Plundering, Protecting The King’s Gold And Pirates: Fort San Lorenzo
By the map it’s only eight miles west of the Caribbean port city of Colon, Panama to the UNESCO site of the colonial Spanish fort at San Lorenzo on the northern border of Panama. However, this abandoned citadel hidden away at the end of a two-lane road through dense jungle is a world away from the hub-bub of the Canal Zone of which it was once a part. As with many things Spanish in Central America, San Lorenzo represents conquest, exploitation, untold wealth in precious metals and empire.
The remains of the crumbling fortress, perched atop a bluff eighty feet above the Caribbean Sea and further protected by a dry moat on the landward side, provided a clear vantage of ships approaching to attack or to blockade the mouth of the Chagres River.
This ability to protect was a vital necessity, for the Chagres River was the eastern terminus of the wet season treasure route that funneled gold and silver from the Incan empire in Peru down through Panama City and across the isthmus and, eventually, to the royal coffers in Spain. Old cannon, some with insignia still visible, litter the site lying awkwardly in broken cradles or sprawl about near crumbling fortifications no longer capable of defending the interests of the crown.
At one time San Lorenzo was a player in the game of international wealth. The initial fortress was a battery built at sea level. But starting in 1560, shortly after its construction, pirates began to assault the lucrative target and the trail of gold stretching back to Peru. The attackers were persistent and in 1670 Henry Morgan, the Welsh privateer, brigand and English admiral, defeated and leveled the original fort. Using it as a base, he provisioned his troops and took his motley assemblage of buccaneers across the isthmus and sacked the mother lode – Panama City.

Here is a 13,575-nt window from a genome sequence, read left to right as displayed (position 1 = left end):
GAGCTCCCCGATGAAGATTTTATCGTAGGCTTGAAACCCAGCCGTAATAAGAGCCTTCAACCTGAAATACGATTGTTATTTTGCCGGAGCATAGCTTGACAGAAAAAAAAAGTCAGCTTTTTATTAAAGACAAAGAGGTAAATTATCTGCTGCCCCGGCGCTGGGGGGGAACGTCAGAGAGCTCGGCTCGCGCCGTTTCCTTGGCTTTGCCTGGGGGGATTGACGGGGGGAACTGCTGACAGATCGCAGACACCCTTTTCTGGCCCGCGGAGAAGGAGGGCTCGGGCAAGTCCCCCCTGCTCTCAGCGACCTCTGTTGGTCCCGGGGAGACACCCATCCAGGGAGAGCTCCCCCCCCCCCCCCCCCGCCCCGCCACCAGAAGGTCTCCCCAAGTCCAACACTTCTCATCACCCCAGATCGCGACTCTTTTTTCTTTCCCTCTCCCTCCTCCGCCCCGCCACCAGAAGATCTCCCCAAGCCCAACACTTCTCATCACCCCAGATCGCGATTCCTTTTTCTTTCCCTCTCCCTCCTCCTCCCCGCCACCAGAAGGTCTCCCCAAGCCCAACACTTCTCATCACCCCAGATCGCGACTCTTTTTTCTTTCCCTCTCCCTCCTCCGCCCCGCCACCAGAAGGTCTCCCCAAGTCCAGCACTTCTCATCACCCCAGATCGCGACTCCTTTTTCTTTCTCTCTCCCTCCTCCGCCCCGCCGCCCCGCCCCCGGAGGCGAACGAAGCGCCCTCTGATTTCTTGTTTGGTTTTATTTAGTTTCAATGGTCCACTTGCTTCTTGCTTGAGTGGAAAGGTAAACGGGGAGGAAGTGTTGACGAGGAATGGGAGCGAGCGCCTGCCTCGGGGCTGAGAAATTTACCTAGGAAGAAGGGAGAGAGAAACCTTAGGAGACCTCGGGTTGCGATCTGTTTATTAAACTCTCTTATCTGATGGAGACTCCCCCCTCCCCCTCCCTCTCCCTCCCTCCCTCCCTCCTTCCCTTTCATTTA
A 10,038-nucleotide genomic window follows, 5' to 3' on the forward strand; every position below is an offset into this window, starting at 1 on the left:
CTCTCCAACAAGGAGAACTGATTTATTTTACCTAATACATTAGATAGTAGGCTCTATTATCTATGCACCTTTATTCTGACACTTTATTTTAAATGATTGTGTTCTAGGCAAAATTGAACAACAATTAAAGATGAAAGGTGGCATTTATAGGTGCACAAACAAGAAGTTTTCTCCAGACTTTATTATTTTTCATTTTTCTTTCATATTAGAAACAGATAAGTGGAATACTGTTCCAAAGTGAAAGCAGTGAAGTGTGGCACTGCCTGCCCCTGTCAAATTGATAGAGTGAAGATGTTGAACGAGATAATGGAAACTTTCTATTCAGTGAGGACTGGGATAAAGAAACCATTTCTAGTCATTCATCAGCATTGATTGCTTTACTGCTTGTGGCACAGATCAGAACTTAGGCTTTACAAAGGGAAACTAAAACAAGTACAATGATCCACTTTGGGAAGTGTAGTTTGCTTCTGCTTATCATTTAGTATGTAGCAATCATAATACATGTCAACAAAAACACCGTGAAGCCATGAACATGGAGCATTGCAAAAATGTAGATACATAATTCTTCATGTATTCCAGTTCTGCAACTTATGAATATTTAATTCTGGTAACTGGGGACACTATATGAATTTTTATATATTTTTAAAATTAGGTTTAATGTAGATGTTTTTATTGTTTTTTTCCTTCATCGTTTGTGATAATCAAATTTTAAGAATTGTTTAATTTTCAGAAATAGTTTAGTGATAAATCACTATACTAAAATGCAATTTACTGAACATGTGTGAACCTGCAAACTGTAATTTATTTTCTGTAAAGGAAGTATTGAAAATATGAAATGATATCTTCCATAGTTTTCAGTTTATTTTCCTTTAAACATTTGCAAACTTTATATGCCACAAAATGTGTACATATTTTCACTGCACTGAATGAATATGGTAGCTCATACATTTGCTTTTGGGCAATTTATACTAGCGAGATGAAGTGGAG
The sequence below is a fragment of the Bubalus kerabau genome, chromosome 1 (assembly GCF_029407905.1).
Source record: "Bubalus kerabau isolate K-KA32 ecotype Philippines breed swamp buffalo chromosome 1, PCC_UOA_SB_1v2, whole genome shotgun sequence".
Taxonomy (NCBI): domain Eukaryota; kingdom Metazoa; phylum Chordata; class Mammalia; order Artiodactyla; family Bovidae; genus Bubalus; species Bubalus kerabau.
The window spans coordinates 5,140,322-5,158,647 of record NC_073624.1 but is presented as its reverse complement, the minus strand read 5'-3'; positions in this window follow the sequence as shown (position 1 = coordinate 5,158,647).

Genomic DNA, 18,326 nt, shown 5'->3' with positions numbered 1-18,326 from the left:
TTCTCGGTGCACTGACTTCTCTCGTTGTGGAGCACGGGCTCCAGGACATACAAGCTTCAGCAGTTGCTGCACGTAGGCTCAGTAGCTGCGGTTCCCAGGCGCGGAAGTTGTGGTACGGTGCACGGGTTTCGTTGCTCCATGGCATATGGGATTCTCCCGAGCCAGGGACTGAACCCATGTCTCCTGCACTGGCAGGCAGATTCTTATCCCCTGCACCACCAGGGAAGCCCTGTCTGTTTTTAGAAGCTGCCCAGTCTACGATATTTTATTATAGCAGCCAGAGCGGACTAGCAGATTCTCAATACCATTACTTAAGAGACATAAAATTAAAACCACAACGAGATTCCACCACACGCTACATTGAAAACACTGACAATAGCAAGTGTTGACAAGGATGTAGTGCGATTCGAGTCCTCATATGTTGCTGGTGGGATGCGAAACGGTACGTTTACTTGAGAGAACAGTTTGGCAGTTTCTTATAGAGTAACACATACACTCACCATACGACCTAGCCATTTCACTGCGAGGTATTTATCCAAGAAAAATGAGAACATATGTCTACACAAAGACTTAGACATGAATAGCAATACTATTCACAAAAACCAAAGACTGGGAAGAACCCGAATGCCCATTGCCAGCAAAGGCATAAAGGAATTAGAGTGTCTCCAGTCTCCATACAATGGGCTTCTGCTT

The old fort destroyed by Morgan was abandoned and the current fortress that commands the heights above the River Chagres was constructed by the Spanish only to be attacked anew by pirates and adventurers as well as by the English navy. When the Spanish fort at Portobelo, further east on the Panamanian coast, fell to Admiral Edward Vernon, San Lorenzo was left the preeminent military garrison on the Panamanian coast. However, the decision by Spain a few years later to ship its booty around the tip of South America at Cape Horn left the bastion on the Caribbean headland bereft and inconsequential.
San Lorenzo’s star faded quickly. It was used as a prison for over a century. Undoubtedly an ignoble death awaited as age claimed the deteriorating brick, wood and stone structures. As a part of the agreement with Panama in 1903 the lands containing the fort and those adjacent to the Chagres River were folded into the Canal Zone administered by the United States until December 31, 1999. But little was done by the Zone administration to conserve the structures that they had acquired in the transfer and the decay continued virtually unabated.
In 1980 UNESCO designated San Lorenzo a World Heritage Site. There is much to be done. The fortifications at San Lorenzo remain in a state of ruination. The mosses, grasses and plants grow in profusion on a majority of the buildings allowing the eradication to continue day by day. The unabated destruction of the site is almost palpable.
However, Fort San Lorenzo is a visually engaging site awaiting the attention that once brought it to prominence as a guardian of the riches of the new world. It now needs to be resurrected as a custodian of the history of a world long since passed away.
By Richard and Anita, July 2014, Panama